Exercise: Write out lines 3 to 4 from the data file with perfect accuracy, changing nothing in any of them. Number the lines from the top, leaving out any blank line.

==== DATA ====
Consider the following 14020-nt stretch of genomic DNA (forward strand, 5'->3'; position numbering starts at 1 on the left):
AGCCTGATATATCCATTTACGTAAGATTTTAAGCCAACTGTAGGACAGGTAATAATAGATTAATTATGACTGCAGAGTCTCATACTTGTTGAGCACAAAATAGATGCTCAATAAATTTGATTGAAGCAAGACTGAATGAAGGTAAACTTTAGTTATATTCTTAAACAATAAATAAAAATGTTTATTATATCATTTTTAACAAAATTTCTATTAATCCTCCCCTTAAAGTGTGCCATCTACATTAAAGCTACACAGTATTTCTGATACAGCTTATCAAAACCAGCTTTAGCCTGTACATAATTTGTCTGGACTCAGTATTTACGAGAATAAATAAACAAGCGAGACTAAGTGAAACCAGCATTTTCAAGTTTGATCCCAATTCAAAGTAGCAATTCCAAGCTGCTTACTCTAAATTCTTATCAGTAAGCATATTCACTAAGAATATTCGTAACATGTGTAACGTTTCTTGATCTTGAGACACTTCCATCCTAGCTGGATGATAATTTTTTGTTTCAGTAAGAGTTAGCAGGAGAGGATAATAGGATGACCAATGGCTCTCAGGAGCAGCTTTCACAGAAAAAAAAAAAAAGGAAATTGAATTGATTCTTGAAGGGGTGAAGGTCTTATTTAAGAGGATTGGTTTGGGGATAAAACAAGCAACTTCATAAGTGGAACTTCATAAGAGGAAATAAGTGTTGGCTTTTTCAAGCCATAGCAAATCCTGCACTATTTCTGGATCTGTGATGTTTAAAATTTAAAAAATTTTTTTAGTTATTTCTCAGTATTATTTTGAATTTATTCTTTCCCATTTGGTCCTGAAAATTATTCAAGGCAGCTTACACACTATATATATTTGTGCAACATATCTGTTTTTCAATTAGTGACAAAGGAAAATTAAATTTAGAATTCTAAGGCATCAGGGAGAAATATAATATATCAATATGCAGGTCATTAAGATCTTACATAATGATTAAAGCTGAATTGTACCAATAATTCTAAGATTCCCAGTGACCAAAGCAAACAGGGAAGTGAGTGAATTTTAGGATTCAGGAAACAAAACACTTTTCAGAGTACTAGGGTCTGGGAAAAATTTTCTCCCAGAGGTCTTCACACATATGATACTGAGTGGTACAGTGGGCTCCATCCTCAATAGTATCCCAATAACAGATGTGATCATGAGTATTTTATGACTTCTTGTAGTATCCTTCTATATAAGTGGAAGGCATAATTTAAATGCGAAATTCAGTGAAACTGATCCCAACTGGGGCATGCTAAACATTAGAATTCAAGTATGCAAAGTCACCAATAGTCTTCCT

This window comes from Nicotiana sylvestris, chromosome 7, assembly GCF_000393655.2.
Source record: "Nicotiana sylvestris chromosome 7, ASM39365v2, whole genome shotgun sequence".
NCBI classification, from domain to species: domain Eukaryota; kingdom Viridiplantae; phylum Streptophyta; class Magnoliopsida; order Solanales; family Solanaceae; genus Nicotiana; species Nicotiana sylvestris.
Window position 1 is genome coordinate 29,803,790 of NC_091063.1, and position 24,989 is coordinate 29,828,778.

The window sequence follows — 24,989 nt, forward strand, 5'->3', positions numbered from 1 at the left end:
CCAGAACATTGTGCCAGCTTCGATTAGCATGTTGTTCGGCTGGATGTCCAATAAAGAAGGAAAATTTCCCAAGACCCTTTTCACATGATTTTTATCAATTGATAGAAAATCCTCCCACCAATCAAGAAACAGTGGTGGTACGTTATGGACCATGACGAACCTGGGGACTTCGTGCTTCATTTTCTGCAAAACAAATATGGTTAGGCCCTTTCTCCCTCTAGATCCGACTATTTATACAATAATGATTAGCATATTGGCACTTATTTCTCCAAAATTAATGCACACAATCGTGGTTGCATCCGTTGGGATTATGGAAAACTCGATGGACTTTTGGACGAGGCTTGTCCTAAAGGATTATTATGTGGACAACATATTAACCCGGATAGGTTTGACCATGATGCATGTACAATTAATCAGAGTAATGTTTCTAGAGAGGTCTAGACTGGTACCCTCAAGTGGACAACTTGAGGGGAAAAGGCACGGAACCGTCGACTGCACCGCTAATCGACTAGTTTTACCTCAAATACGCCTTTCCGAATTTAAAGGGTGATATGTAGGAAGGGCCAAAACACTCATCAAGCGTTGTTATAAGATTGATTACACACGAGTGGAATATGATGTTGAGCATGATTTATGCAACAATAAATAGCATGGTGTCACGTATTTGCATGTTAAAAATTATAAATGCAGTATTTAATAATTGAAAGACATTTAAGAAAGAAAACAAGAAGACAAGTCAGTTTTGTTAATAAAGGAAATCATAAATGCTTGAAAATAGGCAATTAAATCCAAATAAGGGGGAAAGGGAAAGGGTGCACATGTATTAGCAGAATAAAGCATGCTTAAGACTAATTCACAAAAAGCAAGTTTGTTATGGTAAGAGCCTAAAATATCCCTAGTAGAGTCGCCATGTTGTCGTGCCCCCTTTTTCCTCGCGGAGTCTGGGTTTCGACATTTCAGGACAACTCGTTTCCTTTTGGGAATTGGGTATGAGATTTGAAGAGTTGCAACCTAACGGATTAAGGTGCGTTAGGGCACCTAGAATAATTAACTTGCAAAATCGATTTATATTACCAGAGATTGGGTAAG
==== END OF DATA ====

This window comes from Nicotiana sylvestris, chromosome 7, assembly GCF_000393655.2.
Source record: "Nicotiana sylvestris chromosome 7, ASM39365v2, whole genome shotgun sequence".